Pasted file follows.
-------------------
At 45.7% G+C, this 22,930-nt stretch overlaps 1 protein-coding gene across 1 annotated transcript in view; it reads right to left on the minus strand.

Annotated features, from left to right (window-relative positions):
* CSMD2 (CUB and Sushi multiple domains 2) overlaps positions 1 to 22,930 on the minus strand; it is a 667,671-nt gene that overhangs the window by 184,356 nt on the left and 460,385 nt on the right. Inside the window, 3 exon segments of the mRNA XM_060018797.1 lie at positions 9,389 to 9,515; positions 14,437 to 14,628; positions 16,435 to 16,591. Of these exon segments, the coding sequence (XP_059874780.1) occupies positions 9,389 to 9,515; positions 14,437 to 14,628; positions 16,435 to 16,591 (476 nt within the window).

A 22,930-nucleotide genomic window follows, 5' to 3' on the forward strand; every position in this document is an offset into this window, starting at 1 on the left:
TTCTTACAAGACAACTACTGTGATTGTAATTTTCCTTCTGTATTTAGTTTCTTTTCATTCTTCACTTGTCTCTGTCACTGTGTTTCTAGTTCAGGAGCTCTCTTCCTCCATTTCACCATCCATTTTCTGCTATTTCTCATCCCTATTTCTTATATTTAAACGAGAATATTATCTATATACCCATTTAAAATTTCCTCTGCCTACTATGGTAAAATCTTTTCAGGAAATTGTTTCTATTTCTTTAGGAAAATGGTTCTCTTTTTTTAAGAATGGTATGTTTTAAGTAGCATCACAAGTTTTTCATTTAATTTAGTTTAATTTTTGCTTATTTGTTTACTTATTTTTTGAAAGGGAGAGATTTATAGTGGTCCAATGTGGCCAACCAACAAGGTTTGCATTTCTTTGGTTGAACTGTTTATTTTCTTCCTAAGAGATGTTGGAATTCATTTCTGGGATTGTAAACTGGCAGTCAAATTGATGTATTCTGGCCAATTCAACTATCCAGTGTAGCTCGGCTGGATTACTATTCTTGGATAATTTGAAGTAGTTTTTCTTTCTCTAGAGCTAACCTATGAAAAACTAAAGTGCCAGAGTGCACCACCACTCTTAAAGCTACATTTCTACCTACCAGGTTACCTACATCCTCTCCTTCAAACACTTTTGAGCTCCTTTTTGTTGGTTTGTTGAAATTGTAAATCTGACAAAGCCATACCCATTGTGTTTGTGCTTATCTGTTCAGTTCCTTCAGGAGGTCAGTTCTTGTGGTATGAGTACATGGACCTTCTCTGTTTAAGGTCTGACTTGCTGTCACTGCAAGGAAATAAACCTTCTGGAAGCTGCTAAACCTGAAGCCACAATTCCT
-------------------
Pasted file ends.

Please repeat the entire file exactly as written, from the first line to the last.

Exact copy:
At 45.7% G+C, this 22,930-nt stretch overlaps 1 protein-coding gene across 1 annotated transcript in view; it reads right to left on the minus strand.

Annotated features, from left to right (window-relative positions):
* CSMD2 (CUB and Sushi multiple domains 2) overlaps positions 1 to 22,930 on the minus strand; it is a 667,671-nt gene that overhangs the window by 184,356 nt on the left and 460,385 nt on the right. Inside the window, 3 exon segments of the mRNA XM_060018797.1 lie at positions 9,389 to 9,515; positions 14,437 to 14,628; positions 16,435 to 16,591. Of these exon segments, the coding sequence (XP_059874780.1) occupies positions 9,389 to 9,515; positions 14,437 to 14,628; positions 16,435 to 16,591 (476 nt within the window).

A 22,930-nucleotide genomic window follows, 5' to 3' on the forward strand; every position in this document is an offset into this window, starting at 1 on the left:
TTCTTACAAGACAACTACTGTGATTGTAATTTTCCTTCTGTATTTAGTTTCTTTTCATTCTTCACTTGTCTCTGTCACTGTGTTTCTAGTTCAGGAGCTCTCTTCCTCCATTTCACCATCCATTTTCTGCTATTTCTCATCCCTATTTCTTATATTTAAACGAGAATATTATCTATATACCCATTTAAAATTTCCTCTGCCTACTATGGTAAAATCTTTTCAGGAAATTGTTTCTATTTCTTTAGGAAAATGGTTCTCTTTTTTTAAGAATGGTATGTTTTAAGTAGCATCACAAGTTTTTCATTTAATTTAGTTTAATTTTTGCTTATTTGTTTACTTATTTTTTGAAAGGGAGAGATTTATAGTGGTCCAATGTGGCCAACCAACAAGGTTTGCATTTCTTTGGTTGAACTGTTTATTTTCTTCCTAAGAGATGTTGGAATTCATTTCTGGGATTGTAAACTGGCAGTCAAATTGATGTATTCTGGCCAATTCAACTATCCAGTGTAGCTCGGCTGGATTACTATTCTTGGATAATTTGAAGTAGTTTTTCTTTCTCTAGAGCTAACCTATGAAAAACTAAAGTGCCAGAGTGCACCACCACTCTTAAAGCTACATTTCTACCTACCAGGTTACCTACATCCTCTCCTTCAAACACTTTTGAGCTCCTTTTTGTTGGTTTGTTGAAATTGTAAATCTGACAAAGCCATACCCATTGTGTTTGTGCTTATCTGTTCAGTTCCTTCAGGAGGTCAGTTCTTGTGGTATGAGTACATGGACCTTCTCTGTTTAAGGTCTGACTTGCTGTCACTGCAAGGAAATAAACCTTCTGGAAGCTGCTAAACCTGAAGCCACAATTCCT